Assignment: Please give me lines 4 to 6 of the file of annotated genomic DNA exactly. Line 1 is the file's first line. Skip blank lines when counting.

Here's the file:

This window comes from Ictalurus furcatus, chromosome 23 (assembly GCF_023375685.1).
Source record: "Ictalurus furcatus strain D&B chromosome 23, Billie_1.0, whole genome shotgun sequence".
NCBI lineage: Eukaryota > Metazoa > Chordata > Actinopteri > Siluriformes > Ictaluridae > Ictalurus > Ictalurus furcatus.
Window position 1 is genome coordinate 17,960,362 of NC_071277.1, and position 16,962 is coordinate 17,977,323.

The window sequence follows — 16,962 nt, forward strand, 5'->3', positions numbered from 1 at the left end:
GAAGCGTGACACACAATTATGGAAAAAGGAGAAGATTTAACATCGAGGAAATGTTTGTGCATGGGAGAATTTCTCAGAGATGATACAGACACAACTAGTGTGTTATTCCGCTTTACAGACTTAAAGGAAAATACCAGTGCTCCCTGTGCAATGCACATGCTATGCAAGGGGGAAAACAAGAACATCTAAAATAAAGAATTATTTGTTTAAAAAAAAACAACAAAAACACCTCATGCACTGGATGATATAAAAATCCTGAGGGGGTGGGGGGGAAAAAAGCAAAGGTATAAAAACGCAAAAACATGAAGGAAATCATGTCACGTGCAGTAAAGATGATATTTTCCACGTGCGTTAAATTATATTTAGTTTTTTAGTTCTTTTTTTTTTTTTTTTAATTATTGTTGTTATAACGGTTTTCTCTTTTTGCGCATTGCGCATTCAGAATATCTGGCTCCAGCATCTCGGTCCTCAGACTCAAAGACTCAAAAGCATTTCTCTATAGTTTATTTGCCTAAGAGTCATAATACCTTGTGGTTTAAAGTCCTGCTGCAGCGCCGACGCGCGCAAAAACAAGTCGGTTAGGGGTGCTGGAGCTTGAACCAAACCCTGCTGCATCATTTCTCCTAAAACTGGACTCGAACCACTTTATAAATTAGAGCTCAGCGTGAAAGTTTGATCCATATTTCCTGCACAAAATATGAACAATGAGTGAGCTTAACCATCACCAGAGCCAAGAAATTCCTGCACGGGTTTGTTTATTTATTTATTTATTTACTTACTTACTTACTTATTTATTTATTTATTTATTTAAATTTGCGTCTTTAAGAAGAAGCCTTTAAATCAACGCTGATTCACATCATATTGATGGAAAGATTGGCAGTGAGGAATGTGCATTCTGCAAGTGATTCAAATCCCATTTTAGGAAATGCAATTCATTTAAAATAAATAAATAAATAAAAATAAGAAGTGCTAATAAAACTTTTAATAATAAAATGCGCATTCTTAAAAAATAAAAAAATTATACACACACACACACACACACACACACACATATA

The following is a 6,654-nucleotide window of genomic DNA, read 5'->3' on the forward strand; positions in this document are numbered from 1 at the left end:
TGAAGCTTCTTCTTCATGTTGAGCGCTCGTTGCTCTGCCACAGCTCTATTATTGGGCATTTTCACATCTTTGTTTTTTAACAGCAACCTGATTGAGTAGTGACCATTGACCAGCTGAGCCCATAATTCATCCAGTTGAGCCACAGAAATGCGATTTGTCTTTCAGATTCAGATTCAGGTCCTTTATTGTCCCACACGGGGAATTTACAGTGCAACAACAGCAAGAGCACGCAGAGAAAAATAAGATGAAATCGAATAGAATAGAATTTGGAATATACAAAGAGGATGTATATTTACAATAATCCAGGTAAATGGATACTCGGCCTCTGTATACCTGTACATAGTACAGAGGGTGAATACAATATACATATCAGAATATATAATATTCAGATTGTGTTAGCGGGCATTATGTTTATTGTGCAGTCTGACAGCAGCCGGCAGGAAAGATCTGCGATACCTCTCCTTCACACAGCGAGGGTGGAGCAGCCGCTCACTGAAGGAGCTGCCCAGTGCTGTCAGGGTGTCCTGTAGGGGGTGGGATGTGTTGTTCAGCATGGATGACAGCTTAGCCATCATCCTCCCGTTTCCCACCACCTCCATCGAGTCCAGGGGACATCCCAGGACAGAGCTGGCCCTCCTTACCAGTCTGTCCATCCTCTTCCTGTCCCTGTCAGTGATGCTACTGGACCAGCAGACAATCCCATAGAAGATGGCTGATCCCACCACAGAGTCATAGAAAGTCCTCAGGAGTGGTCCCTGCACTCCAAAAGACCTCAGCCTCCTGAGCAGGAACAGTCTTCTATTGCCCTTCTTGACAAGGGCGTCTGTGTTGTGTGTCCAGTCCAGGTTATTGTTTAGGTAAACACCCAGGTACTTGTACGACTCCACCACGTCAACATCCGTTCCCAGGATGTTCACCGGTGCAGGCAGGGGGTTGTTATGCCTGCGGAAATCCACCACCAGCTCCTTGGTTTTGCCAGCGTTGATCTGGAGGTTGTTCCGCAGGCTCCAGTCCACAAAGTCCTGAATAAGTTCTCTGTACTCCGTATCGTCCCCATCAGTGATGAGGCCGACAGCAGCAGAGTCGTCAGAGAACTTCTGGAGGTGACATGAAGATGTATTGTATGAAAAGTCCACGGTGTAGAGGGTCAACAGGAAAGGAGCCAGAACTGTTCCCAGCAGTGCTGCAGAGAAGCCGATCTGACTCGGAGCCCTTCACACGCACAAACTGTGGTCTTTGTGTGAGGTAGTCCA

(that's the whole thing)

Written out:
Window position 1 is genome coordinate 17,960,362 of NC_071277.1, and position 16,962 is coordinate 17,977,323.

The window sequence follows — 16,962 nt, forward strand, 5'->3', positions numbered from 1 at the left end:
GAAGCGTGACACACAATTATGGAAAAAGGAGAAGATTTAACATCGAGGAAATGTTTGTGCATGGGAGAATTTCTCAGAGATGATACAGACACAACTAGTGTGTTATTCCGCTTTACAGACTTAAAGGAAAATACCAGTGCTCCCTGTGCAATGCACATGCTATGCAAGGGGGAAAACAAGAACATCTAAAATAAAGAATTATTTGTTTAAAAAAAAACAACAAAAACACCTCATGCACTGGATGATATAAAAATCCTGAGGGGGTGGGGGGGAAAAAAGCAAAGGTATAAAAACGCAAAAACATGAAGGAAATCATGTCACGTGCAGTAAAGATGATATTTTCCACGTGCGTTAAATTATATTTAGTTTTTTAGTTCTTTTTTTTTTTTTTTTAATTATTGTTGTTATAACGGTTTTCTCTTTTTGCGCATTGCGCATTCAGAATATCTGGCTCCAGCATCTCGGTCCTCAGACTCAAAGACTCAAAAGCATTTCTCTATAGTTTATTTGCCTAAGAGTCATAATACCTTGTGGTTTAAAGTCCTGCTGCAGCGCCGACGCGCGCAAAAACAAGTCGGTTAGGGGTGCTGGAGCTTGAACCAAACCCTGCTGCATCATTTCTCCTAAAACTGGACTCGAACCACTTTATAAATTAGAGCTCAGCGTGAAAGTTTGATCCATATTTCCTGCACAAAATATGAACAATGAGTGAGCTTAACCATCACCAGAGCCAAGAAATTCCTGCACGGGTTTGTTTATTTATTTATTTATTTACTTACTTACTTACTTATTTATTTATTTATTTATTTAAATTTGCGTCTTTAAGAAGAAGCCTTTAAATCAACGCTGATTCACATCATATTGATGGAAAGATTGGCAGTGAGGAATGTGCATTCTGCAAGTGATTCAAATCCCATTTTAGGAAATGCAATTCATTTAAAATAAATAAATAAATAAAAATAAGAAGTGCTAATAAAACTTTTAATAATAAAATGCGCATTCTTAAAAAATAAAAAAATTATACACACACACACACACACACACACACACATATA